It was when we moved onto canter that I began to realise just what an intelligent horse Tara is. She knows what’s going on around her, and she clearly understands key words and phrases particularly well. Unfortunately it was in this part of the lesson that I lost control of her almost completely. Basically, the group came to a halt and we each took turns to transition from rising trot to sitting to canter. Tara listened intently to the instructor and watched the horses go before us, and it became clear that she had decided she knew what she was doing. When it came to our turn, she went on the instructor’s word without any input from me, but she cut across the school from the letter before the corner to the one opposite and transitioned to canter as soon as she turned. I had no input into any of this, she did it all for herself. I managed to remain both calm and seated, but I think that was because it all happened much faster than my brain had time to catch up to. Tara had been described to me at the start of the day as ‘lively’, and it’s certainly clear that she loves running, with a passion. However she has a lovely, steady canter that I feel comfortable with.

On the second go I was better prepared for this, and so I tried to assert control over her. Unfortunately, this resulted once again in my wondering if we were unwittingly doing dressage. I pushed on hard with my leg in an attempt to keep her on the track, but the result was that we ended up in a very fast sitting trot going around in tiny circles, with an overall trajectory across the school in a horizontal line (and everyone laughing at us – which I can’t fault, it was funny). Consequently, the instructor came over, gave me a few pointers for controlling Tara – specifically, to have more confidence in myself, that she responds better to seat-bone instructions than to the rein or the legs, that when I want to pull her back to pulse on the reins rather than just pull continuously, explaining that she is stronger than me and so would ultimately win, finally reassuring me that Tara would only canter to the end of the ride and so not to worry – and told me to go around again. This time, she still cut the corners broadly and ignored my ask for canter at the second turn, but the instructor praised me for having more confidence and better control on this go. On our final go we went around in another bout of tiny circles across the school, but I managed to change reins and get it right going in the other direction, and enjoyed a nice, smooth canter down to the back of the ride. After that, the group trotted large together as best we could and we turned onto the centre line to dismount.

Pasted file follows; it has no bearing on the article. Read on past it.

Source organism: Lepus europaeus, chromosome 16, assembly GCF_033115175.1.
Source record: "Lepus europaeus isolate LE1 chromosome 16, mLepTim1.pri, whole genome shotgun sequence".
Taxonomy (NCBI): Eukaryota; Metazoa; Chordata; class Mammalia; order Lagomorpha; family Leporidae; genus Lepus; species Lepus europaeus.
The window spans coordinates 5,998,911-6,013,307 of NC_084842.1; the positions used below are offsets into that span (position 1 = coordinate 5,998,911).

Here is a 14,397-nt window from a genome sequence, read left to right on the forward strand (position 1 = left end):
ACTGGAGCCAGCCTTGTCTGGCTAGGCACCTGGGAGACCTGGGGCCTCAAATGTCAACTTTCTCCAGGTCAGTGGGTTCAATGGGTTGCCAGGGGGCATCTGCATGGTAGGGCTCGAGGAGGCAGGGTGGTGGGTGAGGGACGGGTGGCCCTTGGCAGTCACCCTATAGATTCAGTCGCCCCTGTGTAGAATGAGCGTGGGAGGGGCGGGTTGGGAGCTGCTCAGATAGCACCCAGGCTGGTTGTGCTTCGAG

On dismounting, we put the stirrups up and loosened the girth straps before returning the horses to their stalls, where we left their saddles on but removed their bridles. Then it was time for us to break for lunch. Damian and I had a lovely picnic sat on the wall outside the front of the stables. I laughed at some children loudly objecting to one of the adults’ having said that one of the horses looked like a llama, and transformed into a ball of fluff when, on my walk back from the bathroom to wash my hands before eating past Saxon and Tara, I was mugged for attention by both horses simultaneously. As testament to that, here is a picture of me between the two equines feeling utterly overwhelmed by having both of them on me at once: